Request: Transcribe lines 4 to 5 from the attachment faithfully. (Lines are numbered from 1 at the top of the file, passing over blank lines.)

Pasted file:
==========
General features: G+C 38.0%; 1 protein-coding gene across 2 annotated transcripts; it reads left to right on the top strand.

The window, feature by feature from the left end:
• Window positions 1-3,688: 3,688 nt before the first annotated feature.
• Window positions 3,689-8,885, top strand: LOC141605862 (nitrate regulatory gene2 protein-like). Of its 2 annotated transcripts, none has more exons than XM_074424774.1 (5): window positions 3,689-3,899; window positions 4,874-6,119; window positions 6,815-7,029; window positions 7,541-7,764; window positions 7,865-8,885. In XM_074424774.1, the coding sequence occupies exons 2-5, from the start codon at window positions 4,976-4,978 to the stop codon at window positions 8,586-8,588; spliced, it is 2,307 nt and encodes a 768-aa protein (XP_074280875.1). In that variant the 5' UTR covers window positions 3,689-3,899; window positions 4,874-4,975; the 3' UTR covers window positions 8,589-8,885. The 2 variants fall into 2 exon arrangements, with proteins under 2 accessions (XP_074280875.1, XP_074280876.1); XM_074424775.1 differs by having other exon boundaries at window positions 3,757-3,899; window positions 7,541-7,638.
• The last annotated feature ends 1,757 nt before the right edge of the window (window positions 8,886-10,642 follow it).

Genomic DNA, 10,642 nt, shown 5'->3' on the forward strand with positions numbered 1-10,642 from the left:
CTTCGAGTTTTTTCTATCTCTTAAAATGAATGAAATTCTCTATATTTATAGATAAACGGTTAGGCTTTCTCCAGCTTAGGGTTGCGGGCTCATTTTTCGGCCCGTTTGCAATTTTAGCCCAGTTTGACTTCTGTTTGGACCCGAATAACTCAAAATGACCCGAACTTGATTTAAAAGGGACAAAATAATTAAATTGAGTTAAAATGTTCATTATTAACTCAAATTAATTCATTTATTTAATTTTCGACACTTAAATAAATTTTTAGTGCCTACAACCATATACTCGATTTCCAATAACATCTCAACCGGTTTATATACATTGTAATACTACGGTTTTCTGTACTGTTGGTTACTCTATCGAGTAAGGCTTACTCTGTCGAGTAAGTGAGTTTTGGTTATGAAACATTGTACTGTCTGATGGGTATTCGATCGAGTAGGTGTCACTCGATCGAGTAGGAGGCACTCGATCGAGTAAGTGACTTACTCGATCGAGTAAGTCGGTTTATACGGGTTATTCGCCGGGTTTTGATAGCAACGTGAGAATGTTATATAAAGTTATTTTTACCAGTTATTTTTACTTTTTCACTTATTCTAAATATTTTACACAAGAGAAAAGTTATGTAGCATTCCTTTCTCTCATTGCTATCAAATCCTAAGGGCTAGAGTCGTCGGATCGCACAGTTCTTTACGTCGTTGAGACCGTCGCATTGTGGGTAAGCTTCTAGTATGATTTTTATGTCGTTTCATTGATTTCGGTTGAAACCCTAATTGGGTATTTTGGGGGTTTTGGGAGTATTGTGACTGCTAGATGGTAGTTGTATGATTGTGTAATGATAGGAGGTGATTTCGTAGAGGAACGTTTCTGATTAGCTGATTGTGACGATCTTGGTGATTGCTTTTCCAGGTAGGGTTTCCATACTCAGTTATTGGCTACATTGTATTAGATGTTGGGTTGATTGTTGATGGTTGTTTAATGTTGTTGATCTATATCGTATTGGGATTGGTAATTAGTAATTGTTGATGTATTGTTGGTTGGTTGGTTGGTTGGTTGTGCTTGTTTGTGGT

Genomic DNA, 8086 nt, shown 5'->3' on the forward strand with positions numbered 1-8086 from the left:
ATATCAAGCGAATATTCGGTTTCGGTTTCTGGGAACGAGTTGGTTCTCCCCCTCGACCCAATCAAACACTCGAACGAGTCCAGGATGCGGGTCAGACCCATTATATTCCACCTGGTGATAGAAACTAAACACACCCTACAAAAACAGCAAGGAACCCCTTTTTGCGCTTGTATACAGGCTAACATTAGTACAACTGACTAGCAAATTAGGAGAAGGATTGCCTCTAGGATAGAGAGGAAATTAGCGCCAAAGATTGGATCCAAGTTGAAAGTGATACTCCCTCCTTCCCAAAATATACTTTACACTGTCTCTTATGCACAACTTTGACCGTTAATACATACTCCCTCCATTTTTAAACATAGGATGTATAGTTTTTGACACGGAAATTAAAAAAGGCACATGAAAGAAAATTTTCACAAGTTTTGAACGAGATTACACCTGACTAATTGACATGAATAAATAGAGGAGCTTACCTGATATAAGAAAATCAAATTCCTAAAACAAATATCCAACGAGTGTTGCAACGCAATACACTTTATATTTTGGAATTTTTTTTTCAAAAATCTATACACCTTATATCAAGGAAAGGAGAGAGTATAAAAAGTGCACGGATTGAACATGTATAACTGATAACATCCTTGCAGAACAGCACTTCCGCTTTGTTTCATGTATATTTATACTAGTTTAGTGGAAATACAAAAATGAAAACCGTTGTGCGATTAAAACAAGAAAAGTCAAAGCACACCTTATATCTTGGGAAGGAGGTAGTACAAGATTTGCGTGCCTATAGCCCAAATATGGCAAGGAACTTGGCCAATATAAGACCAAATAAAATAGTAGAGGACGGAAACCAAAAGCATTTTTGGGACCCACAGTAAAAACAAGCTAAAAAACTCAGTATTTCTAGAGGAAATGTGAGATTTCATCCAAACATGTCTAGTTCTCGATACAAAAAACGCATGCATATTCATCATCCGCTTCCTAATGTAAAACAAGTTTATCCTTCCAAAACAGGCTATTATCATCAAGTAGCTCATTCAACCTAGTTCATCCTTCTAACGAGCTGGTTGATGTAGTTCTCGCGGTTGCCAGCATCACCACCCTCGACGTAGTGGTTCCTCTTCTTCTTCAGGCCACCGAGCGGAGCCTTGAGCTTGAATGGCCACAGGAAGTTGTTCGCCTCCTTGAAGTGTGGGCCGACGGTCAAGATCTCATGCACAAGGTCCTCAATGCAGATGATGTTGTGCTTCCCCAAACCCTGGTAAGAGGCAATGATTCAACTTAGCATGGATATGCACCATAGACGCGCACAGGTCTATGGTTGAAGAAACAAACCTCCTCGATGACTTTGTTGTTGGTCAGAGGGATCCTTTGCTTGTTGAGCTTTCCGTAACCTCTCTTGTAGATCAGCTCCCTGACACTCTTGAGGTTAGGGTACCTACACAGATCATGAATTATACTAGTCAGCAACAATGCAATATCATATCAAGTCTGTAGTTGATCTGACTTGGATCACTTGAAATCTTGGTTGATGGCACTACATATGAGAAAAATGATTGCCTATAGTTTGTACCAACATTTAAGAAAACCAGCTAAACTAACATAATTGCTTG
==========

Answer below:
• Window positions 3,689-8,885, top strand: LOC141605862 (nitrate regulatory gene2 protein-like). Of its 2 annotated transcripts, none has more exons than XM_074424774.1 (5): window positions 3,689-3,899; window positions 4,874-6,119; window positions 6,815-7,029; window positions 7,541-7,764; window positions 7,865-8,885. In XM_074424774.1, the coding sequence occupies exons 2-5, from the start codon at window positions 4,976-4,978 to the stop codon at window positions 8,586-8,588; spliced, it is 2,307 nt and encodes a 768-aa protein (XP_074280875.1). In that variant the 5' UTR covers window positions 3,689-3,899; window positions 4,874-4,975; the 3' UTR covers window positions 8,589-8,885. The 2 variants fall into 2 exon arrangements, with proteins under 2 accessions (XP_074280875.1, XP_074280876.1); XM_074424775.1 differs by having other exon boundaries at window positions 3,757-3,899; window positions 7,541-7,638.
• The last annotated feature ends 1,757 nt before the right edge of the window (window positions 8,886-10,642 follow it).